Technology is our friend: The real question is just WHEN
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July 18, 2011

The real question is just WHEN

Anyone who deals with technology and internet comes to the point when predictions have to be made, wether it is asking yourself or being asked by friends or a client. We have 15+ years experience with the world wide web now, and I think there are patterns we can learn from, from Moore's law of exponential growth in technology to accelerating change as we can see in this chart from RWW:

There are more apps downloaded than songs. Nearly unbelievable, but true. This probably has not only to do with the amount of smartphones sold but also with music going to the cloud - streaming instead of downloading on Pandora, Spotify and yes, also Youtube which is used as a Juke Box by many users.

We can learn a lot from music as the first major media area to be digitized:

  1. Every industry that CAN be digitized, WILL be digitized (sooner or later). This goes for television as well as ticketing and cinema and newspapers and books all others. We will not use physical material for non-physical products.
  2. Every industry based on downloads and "owning" files will end up in the cloud. File sharing will be sharing streams. Yes, bluray 3D movies will be in the cloud and streamed with no buffering or timelapse whatsoever.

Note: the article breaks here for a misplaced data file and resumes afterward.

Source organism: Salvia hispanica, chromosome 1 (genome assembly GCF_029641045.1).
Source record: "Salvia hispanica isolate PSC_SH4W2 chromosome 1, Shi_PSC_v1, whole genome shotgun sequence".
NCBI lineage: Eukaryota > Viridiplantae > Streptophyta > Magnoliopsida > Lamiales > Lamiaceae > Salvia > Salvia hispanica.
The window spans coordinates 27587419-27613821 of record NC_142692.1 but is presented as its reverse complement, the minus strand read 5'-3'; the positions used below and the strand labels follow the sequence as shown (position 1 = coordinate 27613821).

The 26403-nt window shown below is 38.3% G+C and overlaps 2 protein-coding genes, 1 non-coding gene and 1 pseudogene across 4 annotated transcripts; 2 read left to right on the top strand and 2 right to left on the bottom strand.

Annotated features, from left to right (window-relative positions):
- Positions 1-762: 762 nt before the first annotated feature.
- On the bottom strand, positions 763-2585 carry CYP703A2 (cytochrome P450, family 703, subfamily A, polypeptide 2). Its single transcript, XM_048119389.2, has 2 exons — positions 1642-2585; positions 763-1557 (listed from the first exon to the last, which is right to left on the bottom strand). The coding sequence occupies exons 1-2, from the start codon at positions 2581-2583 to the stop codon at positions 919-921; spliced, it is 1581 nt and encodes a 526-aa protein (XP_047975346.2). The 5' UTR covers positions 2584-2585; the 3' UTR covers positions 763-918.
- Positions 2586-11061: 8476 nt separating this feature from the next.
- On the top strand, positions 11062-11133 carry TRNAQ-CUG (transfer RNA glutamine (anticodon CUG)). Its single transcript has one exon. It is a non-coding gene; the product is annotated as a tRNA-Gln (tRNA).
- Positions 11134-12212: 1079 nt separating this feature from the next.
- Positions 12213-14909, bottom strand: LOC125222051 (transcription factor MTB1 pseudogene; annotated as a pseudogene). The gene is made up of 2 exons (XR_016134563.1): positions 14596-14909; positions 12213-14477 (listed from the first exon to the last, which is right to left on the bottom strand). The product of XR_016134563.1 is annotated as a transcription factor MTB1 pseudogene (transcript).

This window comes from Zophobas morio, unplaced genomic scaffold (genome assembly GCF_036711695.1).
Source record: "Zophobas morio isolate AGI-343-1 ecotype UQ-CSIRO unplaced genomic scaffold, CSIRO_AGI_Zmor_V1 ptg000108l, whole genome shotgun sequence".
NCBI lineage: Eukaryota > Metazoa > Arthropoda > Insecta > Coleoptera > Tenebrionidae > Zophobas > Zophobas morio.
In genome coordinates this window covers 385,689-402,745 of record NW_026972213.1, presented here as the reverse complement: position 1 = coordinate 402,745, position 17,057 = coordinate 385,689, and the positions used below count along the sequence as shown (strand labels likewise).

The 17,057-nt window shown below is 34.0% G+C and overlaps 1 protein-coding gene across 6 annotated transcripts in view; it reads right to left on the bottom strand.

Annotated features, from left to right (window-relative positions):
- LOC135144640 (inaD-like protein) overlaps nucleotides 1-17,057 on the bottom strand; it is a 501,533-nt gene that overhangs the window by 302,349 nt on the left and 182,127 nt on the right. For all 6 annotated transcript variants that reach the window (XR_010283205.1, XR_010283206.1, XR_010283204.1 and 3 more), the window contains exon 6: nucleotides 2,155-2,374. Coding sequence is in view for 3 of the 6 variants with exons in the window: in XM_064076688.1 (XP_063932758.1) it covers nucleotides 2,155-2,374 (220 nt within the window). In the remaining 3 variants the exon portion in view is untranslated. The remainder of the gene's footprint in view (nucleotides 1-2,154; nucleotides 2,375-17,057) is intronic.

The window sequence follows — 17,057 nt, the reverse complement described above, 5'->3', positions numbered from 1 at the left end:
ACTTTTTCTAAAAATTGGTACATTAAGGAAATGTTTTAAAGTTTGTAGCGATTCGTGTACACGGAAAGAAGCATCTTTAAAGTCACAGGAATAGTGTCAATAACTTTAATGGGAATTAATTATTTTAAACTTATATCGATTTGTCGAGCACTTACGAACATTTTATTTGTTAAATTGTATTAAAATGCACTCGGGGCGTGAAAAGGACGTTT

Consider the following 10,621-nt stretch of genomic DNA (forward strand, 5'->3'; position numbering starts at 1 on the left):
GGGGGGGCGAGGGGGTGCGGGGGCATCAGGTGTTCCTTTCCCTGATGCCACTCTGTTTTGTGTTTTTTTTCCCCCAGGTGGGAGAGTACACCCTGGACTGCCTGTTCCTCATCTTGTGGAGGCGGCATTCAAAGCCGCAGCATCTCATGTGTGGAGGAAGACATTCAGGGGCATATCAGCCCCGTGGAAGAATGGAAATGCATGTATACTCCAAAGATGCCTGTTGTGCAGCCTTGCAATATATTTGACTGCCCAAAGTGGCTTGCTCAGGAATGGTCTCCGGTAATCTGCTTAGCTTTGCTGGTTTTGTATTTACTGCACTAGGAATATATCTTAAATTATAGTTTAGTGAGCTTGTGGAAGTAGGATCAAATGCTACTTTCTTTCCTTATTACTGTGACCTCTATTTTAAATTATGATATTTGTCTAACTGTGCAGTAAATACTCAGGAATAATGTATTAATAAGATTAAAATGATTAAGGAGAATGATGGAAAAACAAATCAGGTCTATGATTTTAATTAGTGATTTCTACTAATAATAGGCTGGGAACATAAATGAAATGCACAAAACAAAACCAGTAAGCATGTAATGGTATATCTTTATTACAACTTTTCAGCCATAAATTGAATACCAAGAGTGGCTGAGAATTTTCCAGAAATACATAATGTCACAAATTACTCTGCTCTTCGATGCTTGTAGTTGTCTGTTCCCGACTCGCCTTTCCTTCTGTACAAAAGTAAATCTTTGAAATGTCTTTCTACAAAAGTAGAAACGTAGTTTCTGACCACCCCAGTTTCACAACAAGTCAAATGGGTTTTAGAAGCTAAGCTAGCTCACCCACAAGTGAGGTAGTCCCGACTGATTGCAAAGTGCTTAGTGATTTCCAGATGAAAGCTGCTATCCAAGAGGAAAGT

3. Device/system independent usage will come. Eventually, even the big platforms like Android and iOS might either work on interoperability or be damaged by HTML5 and similar technologies. On the long run, we will not divide our world in users of this or that operating system, device or access channel (in the early days, Apple tried to close you in on ipods by making the music accessible on their devices only - didn't work). 
  4. Everything will be connected on commonly used standards. Just like with music that is accessible anytime, anywhere by any hardware, we will end up in a smiliar scenario with all sorts of data.
  5. Everything will be social. Services and sites will be built around people and sharing rather than the pure 'objects'.
Just look at this statistic from Cisco, taken from an infographic published today:

We are talking of a development that took place in max. 4 years - 2008 to end 2011. Things go fast in the digital world, but in the end, we are humans and we tend to take things in our direct environment for granted when we have them for a week or so. We don't really recognize how fast things go.

When we ask ourselves about the future, whatever we can think will be built and developed. Whatever digitization can do to an industry will happen. We shouldn't be asking ourselves if people will 'really' be using ebooks or if someone will 'really' stream their TV program and movies. These are not the right questions. The only legitimate question is WHEN, and 'digital strategies' need to focus more on when and how to influence a transition period rather than trying to find ways around inevitable developments.